The decree absolute which you receive at the end of your divorce is an important legal document. But it must seem quite disappointing to some people. It is a simple piece of A4 paper with a few words and an explanatory note. In these cost-conscious days it is generally printed on poor quality paper and the court seal is really just a logo included in the print or if you used the online system it will just be a Pdf file.
Your solicitor will send the original to you, and it is important to keep it safe because you will need it future situations not least if you want to remarry. But quite a lot of people seem to lose it. Solicitors receive requests for copies from time to time but we generally destroy our files after a few years, and as we move over to paperless working, the best we can supply would be some sort of image. That is not sufficient for most official purposes - you will need an offical copy or duplicate.
You can ask the court office for a duplicate, it costs £11 if you know which court it was issued by and the case number, otherwise you may have to ask them to search for it which costs more. Use this link to find more information:-
But it is does not always go as smoothly as it should.
In 2018 a Mr Power approached tried to get a copy of his decree absolute from the Willesden County Court as he wanted to remarry. It was issued in 1997, and it transpired that the court file had been destroyed, although the official policy is to keep key documents for 100 years. A central record of decrees is kept at the Principal Registry of the Family Division, and lists are sent periodically to the Office for National statistics, so they can produce information about rates of marriage and divorce. But there was no sign of this decree absolute anywhere.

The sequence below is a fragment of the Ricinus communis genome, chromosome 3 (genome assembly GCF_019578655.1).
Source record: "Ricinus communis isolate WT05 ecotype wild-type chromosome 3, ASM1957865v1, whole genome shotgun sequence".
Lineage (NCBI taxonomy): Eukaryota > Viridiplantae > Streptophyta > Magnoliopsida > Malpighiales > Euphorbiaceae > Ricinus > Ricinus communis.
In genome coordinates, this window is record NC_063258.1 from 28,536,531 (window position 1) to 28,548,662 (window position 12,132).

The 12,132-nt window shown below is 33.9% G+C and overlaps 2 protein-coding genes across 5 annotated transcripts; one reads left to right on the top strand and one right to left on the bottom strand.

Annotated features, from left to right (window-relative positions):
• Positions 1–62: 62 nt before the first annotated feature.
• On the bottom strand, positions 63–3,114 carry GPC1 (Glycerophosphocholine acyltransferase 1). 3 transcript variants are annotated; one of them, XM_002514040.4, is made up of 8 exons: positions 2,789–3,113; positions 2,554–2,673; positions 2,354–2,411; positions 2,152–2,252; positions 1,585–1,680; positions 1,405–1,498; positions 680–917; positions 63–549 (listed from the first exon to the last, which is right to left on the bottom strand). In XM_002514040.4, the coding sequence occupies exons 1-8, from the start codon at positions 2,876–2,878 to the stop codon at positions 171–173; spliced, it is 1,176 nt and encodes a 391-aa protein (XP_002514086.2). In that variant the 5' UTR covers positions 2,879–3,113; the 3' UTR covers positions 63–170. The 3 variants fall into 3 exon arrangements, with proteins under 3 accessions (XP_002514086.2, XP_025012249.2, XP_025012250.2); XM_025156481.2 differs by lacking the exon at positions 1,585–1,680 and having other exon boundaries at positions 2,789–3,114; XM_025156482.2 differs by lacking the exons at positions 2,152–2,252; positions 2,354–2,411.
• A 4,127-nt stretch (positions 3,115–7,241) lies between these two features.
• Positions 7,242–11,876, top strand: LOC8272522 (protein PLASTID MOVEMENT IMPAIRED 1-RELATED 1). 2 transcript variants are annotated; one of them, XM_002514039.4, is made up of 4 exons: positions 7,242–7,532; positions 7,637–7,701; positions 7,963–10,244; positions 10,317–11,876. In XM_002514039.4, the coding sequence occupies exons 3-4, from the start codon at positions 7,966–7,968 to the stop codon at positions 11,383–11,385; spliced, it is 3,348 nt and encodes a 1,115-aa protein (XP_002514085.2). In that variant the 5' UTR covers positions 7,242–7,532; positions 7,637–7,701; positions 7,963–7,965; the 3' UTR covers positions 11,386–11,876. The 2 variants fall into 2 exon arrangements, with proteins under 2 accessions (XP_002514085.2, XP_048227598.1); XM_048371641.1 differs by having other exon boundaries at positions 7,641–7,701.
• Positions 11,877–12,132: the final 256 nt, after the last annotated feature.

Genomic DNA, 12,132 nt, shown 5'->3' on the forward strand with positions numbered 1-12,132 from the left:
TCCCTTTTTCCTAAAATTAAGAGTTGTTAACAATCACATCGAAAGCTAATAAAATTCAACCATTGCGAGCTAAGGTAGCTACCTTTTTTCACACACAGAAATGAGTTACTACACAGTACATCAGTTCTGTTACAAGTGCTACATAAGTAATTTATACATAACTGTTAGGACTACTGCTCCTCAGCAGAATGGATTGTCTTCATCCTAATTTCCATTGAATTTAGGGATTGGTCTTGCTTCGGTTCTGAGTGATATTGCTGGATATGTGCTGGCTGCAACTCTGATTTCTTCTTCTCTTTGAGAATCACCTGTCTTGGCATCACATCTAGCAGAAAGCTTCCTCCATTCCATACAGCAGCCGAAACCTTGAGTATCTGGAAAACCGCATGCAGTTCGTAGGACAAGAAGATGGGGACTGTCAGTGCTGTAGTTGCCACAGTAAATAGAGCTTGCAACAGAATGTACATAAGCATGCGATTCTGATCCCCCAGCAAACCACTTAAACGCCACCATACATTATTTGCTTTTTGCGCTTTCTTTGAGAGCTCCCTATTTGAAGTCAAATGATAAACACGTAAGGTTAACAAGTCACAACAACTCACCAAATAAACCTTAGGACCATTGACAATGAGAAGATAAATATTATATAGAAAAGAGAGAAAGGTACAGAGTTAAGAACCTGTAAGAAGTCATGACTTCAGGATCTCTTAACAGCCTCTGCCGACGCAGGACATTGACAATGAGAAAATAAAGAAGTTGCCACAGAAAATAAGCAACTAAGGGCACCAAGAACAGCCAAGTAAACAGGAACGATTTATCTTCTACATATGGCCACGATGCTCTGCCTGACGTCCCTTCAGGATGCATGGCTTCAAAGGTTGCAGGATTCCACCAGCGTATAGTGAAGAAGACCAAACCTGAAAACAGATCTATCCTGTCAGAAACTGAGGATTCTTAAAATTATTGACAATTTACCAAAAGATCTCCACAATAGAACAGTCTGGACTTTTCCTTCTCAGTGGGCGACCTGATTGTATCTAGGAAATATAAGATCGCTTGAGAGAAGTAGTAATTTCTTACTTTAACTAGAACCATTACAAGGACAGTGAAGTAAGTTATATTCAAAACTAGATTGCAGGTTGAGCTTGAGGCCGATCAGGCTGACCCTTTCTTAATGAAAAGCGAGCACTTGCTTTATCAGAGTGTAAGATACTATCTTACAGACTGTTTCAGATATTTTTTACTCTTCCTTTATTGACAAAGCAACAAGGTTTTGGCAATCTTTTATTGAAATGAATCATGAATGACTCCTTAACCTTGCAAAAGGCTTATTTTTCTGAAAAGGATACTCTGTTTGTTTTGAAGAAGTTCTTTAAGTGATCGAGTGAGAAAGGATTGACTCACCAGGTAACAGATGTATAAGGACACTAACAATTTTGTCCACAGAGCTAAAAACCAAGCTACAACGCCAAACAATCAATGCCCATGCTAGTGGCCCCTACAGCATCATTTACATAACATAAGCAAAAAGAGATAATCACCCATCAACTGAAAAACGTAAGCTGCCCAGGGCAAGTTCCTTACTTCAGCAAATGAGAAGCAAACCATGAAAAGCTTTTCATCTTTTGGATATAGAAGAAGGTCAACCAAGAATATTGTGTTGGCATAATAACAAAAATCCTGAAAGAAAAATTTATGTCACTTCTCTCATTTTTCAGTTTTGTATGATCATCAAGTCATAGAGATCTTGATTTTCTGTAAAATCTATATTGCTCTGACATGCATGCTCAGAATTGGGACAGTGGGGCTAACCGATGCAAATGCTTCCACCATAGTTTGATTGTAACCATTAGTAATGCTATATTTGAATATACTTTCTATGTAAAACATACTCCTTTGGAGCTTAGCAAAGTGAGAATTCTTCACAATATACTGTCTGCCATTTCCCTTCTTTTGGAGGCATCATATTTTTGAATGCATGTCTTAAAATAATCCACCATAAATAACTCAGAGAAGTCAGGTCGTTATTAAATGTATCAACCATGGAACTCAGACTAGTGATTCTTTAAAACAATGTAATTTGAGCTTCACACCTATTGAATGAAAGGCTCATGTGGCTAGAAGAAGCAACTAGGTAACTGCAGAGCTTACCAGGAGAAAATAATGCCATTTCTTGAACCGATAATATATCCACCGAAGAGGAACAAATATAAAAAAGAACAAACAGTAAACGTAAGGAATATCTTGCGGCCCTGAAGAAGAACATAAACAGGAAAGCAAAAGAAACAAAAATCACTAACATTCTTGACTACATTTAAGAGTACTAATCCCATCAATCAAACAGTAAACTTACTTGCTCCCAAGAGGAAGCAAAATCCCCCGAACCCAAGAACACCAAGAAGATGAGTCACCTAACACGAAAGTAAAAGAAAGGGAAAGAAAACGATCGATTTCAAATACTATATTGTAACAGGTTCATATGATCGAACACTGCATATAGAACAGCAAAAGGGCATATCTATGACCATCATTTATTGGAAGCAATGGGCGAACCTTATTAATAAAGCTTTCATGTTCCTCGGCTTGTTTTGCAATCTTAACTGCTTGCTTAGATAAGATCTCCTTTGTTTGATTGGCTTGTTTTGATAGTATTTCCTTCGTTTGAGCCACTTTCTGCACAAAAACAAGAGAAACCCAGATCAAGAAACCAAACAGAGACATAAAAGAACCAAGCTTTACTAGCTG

Eventually he tracked down his former wife in Melbourne. She did not have the decree absolute either, but she had a “certified copy” that is to say a photocopy authenticated by a solicitor or notary at some stage. On that basis he was able to apply to the High Court where Mr Justice Mostyn made a formal declaration that he had, indeed, been divorced in 1997.
So the lesson is simple – make sure you keep your decree absolute in a safe place when you get it.
John Pratley is an expert divorce lawyer, who has more than 25 years experience advising clients purely about divorce and related family law issues, such as the financial consequences of separating and divorcing. After establishing the first niche family law practice in Bristol, and going on to senior management roles in a national firm, John set up Apple Tree Family Law in 2018. Apple tree family Law solicitors specialise in advice about divorce and financial issues.
We are based in Bristol and Exeter, but we have clients all over the UK and further afield. We offer, simply, clear and accurate advice about divorce and family law issues, and the very best client service, for a clear and reasonable price.